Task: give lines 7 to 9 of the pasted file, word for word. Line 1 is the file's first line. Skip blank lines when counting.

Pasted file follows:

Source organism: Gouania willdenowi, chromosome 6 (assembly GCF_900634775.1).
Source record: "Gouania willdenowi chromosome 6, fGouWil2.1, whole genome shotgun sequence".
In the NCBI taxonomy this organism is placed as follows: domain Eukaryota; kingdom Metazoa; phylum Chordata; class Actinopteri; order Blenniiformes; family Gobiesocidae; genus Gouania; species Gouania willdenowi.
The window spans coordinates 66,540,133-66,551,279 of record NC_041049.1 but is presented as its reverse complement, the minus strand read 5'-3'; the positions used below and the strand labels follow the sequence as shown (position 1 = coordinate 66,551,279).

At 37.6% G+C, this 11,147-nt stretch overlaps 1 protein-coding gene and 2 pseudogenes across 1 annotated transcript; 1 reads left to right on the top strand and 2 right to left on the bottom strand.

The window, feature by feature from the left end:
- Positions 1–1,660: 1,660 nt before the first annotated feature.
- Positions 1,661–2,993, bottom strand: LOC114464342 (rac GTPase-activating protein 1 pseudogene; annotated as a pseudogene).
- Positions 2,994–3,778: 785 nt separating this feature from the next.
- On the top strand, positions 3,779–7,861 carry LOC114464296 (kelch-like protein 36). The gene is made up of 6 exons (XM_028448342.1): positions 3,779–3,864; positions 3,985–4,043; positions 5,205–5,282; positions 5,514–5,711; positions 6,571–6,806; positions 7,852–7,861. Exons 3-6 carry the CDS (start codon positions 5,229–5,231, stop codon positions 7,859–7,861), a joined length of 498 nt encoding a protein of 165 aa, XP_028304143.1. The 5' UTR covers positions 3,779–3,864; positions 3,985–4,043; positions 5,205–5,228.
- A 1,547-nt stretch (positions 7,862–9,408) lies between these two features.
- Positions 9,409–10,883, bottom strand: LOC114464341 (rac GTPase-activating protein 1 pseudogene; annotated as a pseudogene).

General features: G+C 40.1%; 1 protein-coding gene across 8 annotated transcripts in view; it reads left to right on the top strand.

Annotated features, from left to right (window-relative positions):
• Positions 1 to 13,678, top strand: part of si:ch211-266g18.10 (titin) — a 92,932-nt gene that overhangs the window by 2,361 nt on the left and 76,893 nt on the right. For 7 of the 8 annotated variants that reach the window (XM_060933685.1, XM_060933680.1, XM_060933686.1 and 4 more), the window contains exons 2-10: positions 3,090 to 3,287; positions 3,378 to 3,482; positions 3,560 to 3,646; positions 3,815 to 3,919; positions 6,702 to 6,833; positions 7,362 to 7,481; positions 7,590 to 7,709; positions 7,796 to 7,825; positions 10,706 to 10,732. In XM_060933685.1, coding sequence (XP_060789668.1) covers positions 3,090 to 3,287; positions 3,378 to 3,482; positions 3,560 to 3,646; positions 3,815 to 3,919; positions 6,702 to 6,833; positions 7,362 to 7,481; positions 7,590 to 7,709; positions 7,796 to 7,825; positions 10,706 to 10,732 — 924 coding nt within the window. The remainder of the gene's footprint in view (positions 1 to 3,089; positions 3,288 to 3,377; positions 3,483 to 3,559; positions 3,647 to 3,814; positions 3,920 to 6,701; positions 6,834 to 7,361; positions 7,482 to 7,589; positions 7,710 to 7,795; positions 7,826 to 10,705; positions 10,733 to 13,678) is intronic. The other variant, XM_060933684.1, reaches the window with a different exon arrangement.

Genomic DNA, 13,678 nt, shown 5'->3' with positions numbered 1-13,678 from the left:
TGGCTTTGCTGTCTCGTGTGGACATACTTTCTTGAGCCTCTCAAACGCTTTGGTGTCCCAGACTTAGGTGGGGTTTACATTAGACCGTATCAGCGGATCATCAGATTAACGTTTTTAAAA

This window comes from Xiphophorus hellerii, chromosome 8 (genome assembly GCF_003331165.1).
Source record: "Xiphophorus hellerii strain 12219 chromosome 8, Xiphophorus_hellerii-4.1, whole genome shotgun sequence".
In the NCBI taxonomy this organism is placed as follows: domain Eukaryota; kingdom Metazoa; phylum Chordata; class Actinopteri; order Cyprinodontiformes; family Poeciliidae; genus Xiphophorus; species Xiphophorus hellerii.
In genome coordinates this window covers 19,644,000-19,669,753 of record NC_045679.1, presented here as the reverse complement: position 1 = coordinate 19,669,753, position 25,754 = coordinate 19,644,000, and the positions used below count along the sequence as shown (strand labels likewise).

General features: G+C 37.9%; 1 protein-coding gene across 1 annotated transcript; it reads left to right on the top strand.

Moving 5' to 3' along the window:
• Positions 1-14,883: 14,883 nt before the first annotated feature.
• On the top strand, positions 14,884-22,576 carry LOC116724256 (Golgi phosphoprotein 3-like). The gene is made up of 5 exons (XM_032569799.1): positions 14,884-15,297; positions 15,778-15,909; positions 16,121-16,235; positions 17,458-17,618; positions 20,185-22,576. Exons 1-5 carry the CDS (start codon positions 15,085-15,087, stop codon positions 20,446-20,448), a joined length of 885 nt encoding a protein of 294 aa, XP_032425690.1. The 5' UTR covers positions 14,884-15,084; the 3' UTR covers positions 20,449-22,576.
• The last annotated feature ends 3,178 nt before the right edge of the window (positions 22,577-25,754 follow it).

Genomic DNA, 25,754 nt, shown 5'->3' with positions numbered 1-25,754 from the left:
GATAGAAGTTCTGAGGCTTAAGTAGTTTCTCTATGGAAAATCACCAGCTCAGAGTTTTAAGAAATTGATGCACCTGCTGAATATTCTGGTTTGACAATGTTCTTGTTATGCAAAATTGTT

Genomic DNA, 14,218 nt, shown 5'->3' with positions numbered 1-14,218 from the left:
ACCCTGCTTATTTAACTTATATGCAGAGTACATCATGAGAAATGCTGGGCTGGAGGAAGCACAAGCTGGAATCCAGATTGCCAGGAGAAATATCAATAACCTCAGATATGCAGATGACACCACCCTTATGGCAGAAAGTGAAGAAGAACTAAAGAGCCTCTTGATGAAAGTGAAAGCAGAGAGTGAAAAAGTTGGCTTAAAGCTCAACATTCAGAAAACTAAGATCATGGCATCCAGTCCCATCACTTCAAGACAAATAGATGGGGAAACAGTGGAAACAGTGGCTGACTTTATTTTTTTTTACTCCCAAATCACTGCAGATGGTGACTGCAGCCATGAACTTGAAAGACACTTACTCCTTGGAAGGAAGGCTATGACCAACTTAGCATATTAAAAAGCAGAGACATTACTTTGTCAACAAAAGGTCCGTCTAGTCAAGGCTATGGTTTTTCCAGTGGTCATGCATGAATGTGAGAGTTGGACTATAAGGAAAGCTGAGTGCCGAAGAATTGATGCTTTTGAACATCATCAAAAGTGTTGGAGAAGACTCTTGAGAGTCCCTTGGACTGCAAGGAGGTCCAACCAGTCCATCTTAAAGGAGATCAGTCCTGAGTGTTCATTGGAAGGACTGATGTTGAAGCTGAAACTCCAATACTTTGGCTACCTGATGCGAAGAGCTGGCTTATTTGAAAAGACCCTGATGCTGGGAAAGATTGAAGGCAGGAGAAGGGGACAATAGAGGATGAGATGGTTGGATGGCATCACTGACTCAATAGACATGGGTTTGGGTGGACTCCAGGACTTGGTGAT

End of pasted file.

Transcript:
- Positions 1–1,660: 1,660 nt before the first annotated feature.
- Positions 1,661–2,993, bottom strand: LOC114464342 (rac GTPase-activating protein 1 pseudogene; annotated as a pseudogene).
- Positions 2,994–3,778: 785 nt separating this feature from the next.